Jeff Schechtman: One of the things that you talk about is that these loans and that this bailout had multiple objectives. That, yes, it addressed the issues that Greece was dealing with, but it also served a lot of other interests as far as European nations and European central bankers were concerned.
Yanis Varoufakis: Jeff, the situation was actually far worse because in the case of the Greek bailout, almost none of the monies lent to Greece were lent to Greece for the purposes of, as you put it, to sort out the Greek problems. It was a bailout of the French and the German banks that was disguised as a bailout for Greece. The reason is very simple. We do not have something like the Federal Reserve in the European Union.
In the United States, when Wall Street collapsed, the Fed effectively, through a variety of means, just shifted all the toxic stuff from the books of the Wall Street banks onto its own books. Thus, the financial sector of the United States was refloated. The European Central Bank does not have the right, according to its own charter, to do that which the Fed does, It cannot take all the bad assets from the European banks and put them on its own books, and leave them there for the archeologists of the future to discover them, which is what the American central bank, the Fed, does.
So once the French and the German banks went bankrupt, it was a question of shifting these bad assets, these losses, onto the shoulders of taxpayers. Now, the German Chancellor could not go to the Bundestag, the federal parliament, and say to her own members of parliament that she needed the second bailout for the same German banks. I say second bailout because she had already bailed them out a year before, in 2008, 2009, just like the United States.
The reason why they needed the second bailout was because all their loans to particular European states like Greece, Italy, Portugal, Ireland, Spain were going bad. So to stop this process and to bail out Deutsche Bank and Societé Generale, the French and the German banks, they did something rather cynical. They extended a huge amount of money, a new loan, to the Greek state, but it was not money for the Greek state. It was not money for the Greeks. It was money that went through the Greek treasury straight back to the German and to the French banks. That was portrayed to the global community as an act of solidarity to the Greeks, when it was nothing more than socialism for the French and the German bankers.
Jeff Schechtman: One of the things that becomes clear as you write about it in Adults in the Room is that it’s a little bit like covering up a crime. There were lies that were told, and then there were constant decisions that were made affecting international economics that were there to cover up previous lies.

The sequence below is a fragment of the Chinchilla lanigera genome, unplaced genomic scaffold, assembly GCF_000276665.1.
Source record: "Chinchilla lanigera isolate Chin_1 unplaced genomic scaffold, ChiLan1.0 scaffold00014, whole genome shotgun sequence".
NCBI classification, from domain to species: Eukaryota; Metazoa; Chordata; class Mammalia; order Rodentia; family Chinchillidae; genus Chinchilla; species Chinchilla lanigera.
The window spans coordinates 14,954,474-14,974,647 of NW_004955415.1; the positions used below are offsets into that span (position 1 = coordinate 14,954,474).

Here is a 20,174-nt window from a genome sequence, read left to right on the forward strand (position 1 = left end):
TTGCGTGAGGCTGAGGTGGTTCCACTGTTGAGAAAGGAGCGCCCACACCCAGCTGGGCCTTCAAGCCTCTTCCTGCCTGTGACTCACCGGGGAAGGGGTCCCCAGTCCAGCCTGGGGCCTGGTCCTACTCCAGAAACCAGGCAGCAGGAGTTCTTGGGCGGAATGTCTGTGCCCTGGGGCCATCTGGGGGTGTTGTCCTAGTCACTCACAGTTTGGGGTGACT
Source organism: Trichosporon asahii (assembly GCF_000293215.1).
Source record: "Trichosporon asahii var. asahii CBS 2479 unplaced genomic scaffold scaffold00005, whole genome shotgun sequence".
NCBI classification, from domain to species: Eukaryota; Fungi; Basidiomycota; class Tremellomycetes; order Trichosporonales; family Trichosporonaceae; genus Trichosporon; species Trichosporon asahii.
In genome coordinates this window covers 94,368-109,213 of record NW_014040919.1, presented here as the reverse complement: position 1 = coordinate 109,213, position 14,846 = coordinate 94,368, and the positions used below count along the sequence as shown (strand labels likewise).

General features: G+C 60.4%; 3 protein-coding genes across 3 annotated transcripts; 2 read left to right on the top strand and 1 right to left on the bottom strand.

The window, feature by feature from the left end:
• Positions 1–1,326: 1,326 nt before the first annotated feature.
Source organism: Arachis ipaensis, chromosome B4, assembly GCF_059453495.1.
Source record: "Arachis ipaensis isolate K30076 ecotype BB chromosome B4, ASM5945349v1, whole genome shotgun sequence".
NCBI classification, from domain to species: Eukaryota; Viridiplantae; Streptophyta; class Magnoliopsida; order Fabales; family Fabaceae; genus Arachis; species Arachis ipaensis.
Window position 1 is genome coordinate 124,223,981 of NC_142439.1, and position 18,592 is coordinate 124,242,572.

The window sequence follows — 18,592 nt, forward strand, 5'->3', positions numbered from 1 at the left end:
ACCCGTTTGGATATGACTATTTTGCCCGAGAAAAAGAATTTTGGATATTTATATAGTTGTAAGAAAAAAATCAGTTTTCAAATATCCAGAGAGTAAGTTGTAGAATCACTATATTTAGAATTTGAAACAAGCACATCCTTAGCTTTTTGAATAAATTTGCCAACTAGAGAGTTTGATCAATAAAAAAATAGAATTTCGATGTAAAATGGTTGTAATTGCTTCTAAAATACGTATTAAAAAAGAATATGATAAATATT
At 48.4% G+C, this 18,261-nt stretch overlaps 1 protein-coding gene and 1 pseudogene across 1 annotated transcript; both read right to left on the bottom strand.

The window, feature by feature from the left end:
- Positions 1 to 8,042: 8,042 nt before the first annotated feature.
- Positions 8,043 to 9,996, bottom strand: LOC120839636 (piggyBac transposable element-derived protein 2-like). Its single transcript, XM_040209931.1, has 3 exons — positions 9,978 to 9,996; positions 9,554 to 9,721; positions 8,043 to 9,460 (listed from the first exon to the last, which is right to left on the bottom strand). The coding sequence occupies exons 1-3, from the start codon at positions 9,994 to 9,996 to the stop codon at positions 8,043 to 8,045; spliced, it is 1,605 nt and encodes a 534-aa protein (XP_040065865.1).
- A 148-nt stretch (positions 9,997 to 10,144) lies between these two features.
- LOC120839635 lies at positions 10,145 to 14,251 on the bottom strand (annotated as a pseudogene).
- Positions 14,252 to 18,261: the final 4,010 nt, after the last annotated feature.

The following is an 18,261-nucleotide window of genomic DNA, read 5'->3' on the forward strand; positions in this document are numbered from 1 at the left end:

Yanis Varoufakis: It’s very much like Macbeth, isn’t it, or Sophocles, an ancient Greek tragedy. You have these characters that commit a crime against logic primarily, and then they have to commit a second one to cover up the first one, and then a third one to cover up the second one. Once the Chancellor of Germany lied to her own parliament and said that the bailout to Greece was an act of solidarity to the Greeks, and that the German people and the German taxpayers would get every penny back with interest, and this was a downright lie. You do not get your money back when you lend to a bankrupt entity, especially if you lend to them on conditions of austerity that would shrink the incomes from which you have to get your money back.
Angela Merkel and her circle of advisors knew that precisely. The reason why they lied was because they were in a state of panic. They had to bailout the German banks, and they wanted to push this through their own parliaments very quickly. Once they had made that statement in the federal parliament, then they became prisoners of their own device, because it was impossible politically for Merkel to go back to the same parliament and say, “Oh by the way, remember that speech I gave you? I was fibbing. I didn’t really mean it, that we’re going to get our money back. We gave this money to the bankrupt Greek state knowing we were not going to get it back, so let’s now restructure their debt.”
Of course, restructuring our debt, the debt of the Greek state, was absolutely essential. It was a prerequisite for ending the never ending Greek crisis. Merkel knew that. Her advisors knew that, but once they had committed the crime against logic and against their own parliament, of lying to them, it was impossible for her. Mrs. Merkel is still in power in Berlin, and she’s in power because she’s not come clean about this. Had she come clean about this, I very much doubt it, that her own Christian Democratic Party would have reelected her. In essence, the sorry state that Greek finds itself in is collateral damage of the games politicians played in Berlin and other places in order to cover up the way in which they salvaged and bailed out their own absolutely ridiculous bankers.
Jeff Schechtman: Why wasn’t there more pushback when you look at this? I mean, you talk about Chancellor Merkel knowing what she was doing, and certainly others in France, and in the IMF, and Christine Lagarde, who you write about, all knew what the game was. Why was there not more pushback from somewhere given how unreal this whole thing was?
Yanis Varoufakis: It’s the circle of insiders, Jeff. Who was Christine Lagarde? In 2010, when this cynical shift of bank losses, French and German bank losses to the Greek state happened, Miss. Christine Lagarde, a thoroughly nice person … I have the nicest opinion of her on a personal basis, but nevertheless, she was the finance minister of France. If they had not carried out that piece of subterfuge using supposedly Greece as the excuse of the bailout, in order to bailout the French banks, the French banks would have needed a huge amount of money from the French taxpayers. As a politician and a minister of finance, she went along with this charade.